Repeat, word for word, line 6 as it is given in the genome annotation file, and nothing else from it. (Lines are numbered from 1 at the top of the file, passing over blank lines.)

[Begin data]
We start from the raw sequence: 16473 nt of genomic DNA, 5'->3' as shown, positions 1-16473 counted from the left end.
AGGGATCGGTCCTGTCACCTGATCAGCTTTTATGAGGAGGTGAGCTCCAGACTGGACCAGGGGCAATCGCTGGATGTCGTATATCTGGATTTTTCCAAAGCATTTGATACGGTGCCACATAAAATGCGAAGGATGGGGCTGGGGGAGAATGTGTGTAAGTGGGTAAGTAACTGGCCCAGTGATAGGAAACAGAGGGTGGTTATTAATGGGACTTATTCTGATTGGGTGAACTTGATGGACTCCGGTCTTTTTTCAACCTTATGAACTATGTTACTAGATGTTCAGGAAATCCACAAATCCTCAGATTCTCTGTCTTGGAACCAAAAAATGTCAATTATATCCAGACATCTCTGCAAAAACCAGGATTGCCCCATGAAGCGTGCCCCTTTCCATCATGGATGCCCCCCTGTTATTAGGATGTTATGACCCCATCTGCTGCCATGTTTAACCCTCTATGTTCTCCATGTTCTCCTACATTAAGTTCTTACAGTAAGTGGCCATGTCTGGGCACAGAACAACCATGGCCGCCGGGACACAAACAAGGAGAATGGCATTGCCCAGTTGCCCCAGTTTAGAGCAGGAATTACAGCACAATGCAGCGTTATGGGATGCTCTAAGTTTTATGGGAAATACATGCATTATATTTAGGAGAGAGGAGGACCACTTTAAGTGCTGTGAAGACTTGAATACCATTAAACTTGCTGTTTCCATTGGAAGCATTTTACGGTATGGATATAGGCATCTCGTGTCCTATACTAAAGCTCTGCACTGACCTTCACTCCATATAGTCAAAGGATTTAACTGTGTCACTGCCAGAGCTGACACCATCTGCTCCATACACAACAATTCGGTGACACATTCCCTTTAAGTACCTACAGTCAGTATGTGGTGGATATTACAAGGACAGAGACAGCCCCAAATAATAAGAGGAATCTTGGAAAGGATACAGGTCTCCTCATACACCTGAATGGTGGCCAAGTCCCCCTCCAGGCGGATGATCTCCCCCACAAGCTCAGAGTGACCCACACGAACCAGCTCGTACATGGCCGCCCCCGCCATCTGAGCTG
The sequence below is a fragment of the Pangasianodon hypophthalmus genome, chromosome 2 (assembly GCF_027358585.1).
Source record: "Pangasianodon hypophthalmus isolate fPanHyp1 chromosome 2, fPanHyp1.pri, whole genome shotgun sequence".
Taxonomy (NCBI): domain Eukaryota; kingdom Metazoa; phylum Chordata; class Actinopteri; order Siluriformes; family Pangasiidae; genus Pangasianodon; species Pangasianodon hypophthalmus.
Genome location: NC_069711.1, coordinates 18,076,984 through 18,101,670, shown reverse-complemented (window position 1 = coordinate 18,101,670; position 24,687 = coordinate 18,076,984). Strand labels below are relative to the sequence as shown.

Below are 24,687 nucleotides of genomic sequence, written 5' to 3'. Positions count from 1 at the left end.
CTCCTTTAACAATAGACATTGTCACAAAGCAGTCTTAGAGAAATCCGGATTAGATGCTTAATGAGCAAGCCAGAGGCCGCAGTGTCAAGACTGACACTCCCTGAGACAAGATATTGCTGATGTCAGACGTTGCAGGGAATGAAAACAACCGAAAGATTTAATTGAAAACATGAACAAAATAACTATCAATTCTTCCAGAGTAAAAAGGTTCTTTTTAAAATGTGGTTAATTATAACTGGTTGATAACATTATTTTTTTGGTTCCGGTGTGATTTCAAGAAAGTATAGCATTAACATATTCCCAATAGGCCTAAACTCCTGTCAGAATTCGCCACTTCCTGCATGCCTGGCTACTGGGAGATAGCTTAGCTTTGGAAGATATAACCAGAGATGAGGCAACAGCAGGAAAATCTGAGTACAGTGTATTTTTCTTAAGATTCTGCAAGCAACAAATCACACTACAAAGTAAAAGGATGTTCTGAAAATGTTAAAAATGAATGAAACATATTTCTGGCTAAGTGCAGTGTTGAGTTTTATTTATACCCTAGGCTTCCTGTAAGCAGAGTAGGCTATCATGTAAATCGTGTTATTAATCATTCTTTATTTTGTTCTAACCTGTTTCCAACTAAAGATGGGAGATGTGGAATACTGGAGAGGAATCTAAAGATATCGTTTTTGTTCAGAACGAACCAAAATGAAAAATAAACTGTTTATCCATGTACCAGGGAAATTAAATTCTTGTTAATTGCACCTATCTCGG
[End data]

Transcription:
Genome location: NC_069711.1, coordinates 18,076,984 through 18,101,670, shown reverse-complemented (window position 1 = coordinate 18,101,670; position 24,687 = coordinate 18,076,984). Strand labels below are relative to the sequence as shown.